|Grace for the Oppressed
Grace in Jesus' Genealogy
By Rob Green
Bible Text: Matthew 1:1-16; Genesis 38
Preached On: Sunday, November 29, 2015
5526 State Road 26 E
Lafayette, IN 47905
Online Sermons: http://www.sermonaudio.com/faithlafayette
Today is the first week of our Christmas series where we're going to be focusing specifically on grace from the genealogy of Jesus Christ and, in particular, we're going to be thinking about four of the women listed in that genealogy and what we can learn about grace in the process. Now, you might be thinking like, "What? I mean, seriously? Grace from a genealogy? I mean, like, I skip those when I’m reading the Bible. I mean, how is it possible that we can find grace in the midst of a genealogy?" Well, I’d like you to take your program and on the note page is actually printed the first part of Matthew 1 and I’d like to go ahead and begin simply by reading that portion of the passage. It says, Matthew 1:1,
1 The record of the genealogy of Jesus the Messiah, the son of David, the son of Abraham: 2 Abraham was the father of Isaac, Isaac the father of Jacob, and Jacob the father of Judah and his brothers. 3 Judah was the father of Perez and Zerah by Tamar, Perez was the father of Hezron, and Hezron the father of Ram. 4 Ram was the father of Amminadab, Amminadab the father of Nahshon, and Nahshon the father of Salmon. 5 Salmon was the father of Boaz by Rahab, Boaz was the father of Obed by Ruth, and Obed the father of Jesse. 6 Jesse was the father of David the king. David was the father of Solomon by Bathsheba who had been the wife of Uriah.
Now we'll skip to verse 16,
16 Jacob was the father of Joseph the husband of Mary, by whom Jesus was born, who is called the Messiah.
Now, Matthew puts this genealogy at the beginning of his Gospel for a reason. You see, there was an important reality to genealogies in the ancient times. They, in essence, served as a resume, if you will, of who a person was. Genealogies connected a person to his or her history and history was important for the way in which that person was going to serve in society. For example, priests had to be from the tribe of Levi. In fact, they not only had to be from the tribe of Levi, they had to be from a specific son of Levi. In the book of Ezra after the exile, a group of men were rejected as priests simply because they could not prove their history. They said, "We want to be priests." They said, "Well, show us the records. Demonstrate to us that you have the proper lineage, the proper history," and they were unable to do so and so they were rejected. You see, a genealogy was basically a resume, if you will, that qualified one for a particular task.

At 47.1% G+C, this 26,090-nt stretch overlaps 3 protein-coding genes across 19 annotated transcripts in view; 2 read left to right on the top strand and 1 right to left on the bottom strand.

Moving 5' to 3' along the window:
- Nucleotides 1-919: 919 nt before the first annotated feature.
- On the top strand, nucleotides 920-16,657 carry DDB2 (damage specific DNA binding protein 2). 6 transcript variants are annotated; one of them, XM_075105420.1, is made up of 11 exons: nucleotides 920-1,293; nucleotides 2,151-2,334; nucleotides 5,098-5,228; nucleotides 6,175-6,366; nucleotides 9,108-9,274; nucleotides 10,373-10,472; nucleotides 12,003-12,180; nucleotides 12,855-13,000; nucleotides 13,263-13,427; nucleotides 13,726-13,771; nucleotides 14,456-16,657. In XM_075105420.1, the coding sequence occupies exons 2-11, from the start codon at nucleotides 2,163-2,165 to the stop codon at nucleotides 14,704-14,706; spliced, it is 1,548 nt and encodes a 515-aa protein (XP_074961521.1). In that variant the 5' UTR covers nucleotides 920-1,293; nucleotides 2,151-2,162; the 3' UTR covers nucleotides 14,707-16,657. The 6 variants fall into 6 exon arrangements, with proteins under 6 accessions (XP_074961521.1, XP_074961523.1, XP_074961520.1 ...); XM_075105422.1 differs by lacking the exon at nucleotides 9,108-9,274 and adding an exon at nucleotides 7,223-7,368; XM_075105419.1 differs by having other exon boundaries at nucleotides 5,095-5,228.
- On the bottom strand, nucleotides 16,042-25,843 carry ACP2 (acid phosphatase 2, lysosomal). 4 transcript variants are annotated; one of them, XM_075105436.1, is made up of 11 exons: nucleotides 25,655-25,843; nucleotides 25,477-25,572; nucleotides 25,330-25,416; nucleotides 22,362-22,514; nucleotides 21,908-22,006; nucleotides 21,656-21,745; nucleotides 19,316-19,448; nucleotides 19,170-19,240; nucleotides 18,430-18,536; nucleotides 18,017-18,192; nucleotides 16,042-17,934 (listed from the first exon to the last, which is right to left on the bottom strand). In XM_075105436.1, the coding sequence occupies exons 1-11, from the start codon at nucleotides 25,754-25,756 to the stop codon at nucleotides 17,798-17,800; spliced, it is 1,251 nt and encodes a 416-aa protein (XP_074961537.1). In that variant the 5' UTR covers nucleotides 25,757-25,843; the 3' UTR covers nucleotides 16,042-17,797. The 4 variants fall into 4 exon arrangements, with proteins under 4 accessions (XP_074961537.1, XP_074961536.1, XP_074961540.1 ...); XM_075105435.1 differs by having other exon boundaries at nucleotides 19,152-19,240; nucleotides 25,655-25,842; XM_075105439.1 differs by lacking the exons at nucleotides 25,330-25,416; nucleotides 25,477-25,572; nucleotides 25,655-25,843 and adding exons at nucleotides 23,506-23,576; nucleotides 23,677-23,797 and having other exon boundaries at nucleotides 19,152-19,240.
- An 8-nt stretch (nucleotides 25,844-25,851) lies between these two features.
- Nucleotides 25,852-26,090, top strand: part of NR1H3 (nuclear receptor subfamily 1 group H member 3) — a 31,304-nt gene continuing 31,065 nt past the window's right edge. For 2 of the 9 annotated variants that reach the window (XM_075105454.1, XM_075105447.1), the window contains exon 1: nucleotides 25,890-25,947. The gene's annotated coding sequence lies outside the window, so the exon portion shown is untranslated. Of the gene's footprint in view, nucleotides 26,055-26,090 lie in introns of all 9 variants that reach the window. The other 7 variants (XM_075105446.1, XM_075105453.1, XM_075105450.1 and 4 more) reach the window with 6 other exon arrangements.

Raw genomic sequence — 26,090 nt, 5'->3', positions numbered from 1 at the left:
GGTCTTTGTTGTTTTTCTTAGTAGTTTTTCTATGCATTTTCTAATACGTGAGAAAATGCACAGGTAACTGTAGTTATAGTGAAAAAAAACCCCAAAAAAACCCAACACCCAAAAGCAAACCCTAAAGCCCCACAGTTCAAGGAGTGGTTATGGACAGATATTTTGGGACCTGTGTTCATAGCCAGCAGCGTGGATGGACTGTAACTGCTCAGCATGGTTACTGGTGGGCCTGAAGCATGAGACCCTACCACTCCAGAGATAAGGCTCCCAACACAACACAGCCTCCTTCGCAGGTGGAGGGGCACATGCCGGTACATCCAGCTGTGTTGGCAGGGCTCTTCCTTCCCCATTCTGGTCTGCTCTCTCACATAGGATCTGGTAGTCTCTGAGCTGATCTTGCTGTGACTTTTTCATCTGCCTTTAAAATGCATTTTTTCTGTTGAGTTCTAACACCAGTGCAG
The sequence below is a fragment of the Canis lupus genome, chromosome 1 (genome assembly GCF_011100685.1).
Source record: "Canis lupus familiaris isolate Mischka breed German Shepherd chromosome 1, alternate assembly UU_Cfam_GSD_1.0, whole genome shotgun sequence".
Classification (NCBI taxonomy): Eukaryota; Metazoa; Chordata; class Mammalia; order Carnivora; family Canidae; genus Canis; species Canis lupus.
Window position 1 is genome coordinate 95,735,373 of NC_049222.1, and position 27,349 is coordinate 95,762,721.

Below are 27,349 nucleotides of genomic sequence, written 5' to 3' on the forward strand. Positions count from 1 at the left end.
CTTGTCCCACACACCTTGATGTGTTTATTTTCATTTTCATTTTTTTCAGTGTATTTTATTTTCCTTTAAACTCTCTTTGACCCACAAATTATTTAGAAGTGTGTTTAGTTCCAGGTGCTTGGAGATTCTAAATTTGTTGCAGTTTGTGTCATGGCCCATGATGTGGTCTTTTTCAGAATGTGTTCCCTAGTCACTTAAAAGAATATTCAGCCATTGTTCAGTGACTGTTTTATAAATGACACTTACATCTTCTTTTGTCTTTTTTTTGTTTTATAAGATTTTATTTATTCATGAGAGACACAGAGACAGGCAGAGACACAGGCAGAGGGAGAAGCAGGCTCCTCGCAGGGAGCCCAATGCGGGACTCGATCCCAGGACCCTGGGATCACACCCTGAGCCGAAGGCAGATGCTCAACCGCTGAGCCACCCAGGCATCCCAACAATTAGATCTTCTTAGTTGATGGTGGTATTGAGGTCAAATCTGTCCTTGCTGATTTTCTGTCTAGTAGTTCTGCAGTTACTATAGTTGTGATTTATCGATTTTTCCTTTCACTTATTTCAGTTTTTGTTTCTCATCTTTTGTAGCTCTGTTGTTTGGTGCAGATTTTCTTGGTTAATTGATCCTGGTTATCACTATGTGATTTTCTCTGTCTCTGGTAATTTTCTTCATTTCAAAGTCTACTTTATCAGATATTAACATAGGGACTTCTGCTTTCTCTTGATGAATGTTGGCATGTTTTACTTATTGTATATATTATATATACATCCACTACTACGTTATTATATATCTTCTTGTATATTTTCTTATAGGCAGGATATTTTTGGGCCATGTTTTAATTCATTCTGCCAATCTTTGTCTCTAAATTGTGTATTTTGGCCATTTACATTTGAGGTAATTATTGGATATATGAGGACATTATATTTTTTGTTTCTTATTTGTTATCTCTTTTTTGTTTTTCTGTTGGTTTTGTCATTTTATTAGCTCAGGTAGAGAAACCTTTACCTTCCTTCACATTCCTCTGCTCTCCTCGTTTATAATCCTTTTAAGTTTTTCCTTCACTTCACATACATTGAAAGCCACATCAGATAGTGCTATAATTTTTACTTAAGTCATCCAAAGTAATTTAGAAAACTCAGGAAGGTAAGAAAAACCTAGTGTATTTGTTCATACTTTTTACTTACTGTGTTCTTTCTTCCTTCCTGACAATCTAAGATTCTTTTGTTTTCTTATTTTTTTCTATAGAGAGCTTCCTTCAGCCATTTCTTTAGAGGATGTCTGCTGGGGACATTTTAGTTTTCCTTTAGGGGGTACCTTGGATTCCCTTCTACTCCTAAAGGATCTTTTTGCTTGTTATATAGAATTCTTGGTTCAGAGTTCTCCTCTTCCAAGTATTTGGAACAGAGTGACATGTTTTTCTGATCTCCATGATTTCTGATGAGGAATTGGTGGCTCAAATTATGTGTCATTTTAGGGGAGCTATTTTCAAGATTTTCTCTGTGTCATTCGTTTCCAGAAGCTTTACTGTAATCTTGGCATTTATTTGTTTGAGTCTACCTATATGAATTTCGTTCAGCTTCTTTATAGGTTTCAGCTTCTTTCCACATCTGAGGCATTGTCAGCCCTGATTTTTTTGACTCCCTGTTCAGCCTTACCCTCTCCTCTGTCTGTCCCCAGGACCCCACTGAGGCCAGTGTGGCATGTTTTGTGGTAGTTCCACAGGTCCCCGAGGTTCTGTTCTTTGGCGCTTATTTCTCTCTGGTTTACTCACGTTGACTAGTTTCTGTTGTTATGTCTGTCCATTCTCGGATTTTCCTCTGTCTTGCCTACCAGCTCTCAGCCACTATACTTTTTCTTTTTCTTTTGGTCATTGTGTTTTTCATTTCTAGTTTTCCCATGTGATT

In the Christmas story, we find a census was taken and Joseph had to register in Bethlehem because that was the location of his family registry. Why couldn't he just get that done from where he was? He had to travel to Bethlehem for a reason. Knowing his history was a big deal, much bigger than in our day.
But some genealogies are even more important than that because not only do they provide somewhat of a resume, but sometimes they make very important Old Testament connections, like this to show who God's promised serpent crushing seed of Genesis 3:15 might be. All the way back in Genesis 3, we know that the Messiah, a deliverer, would come and we know that when he was going to come he would crush the head of Satan, but in the process his heel would be bruised. And Matthew is writing for the purpose of explaining that Jesus is the King, the Messiah, the one who was promised long ago to offer the kingdom of God and here is his resume, if you will, so that he's not just simply providing some sort of self-promotional material for Jesus, instead he is laying out the credibility that, yes, in fact, Jesus is the Christ, the Messiah, the Son of God, the one who has been promised long ago. And whenever the New Testament writer uses an Old Testament illustration or even the name of an Old Testament individual, he invites you, that is, the reader, to go on a little journey. It's an invitation to recap the story of that particular person. In seminary we call this antecedent theology. It means that the writer is taking us back to what came before and is now drawing some sort of conclusion or some sort of important point from that history.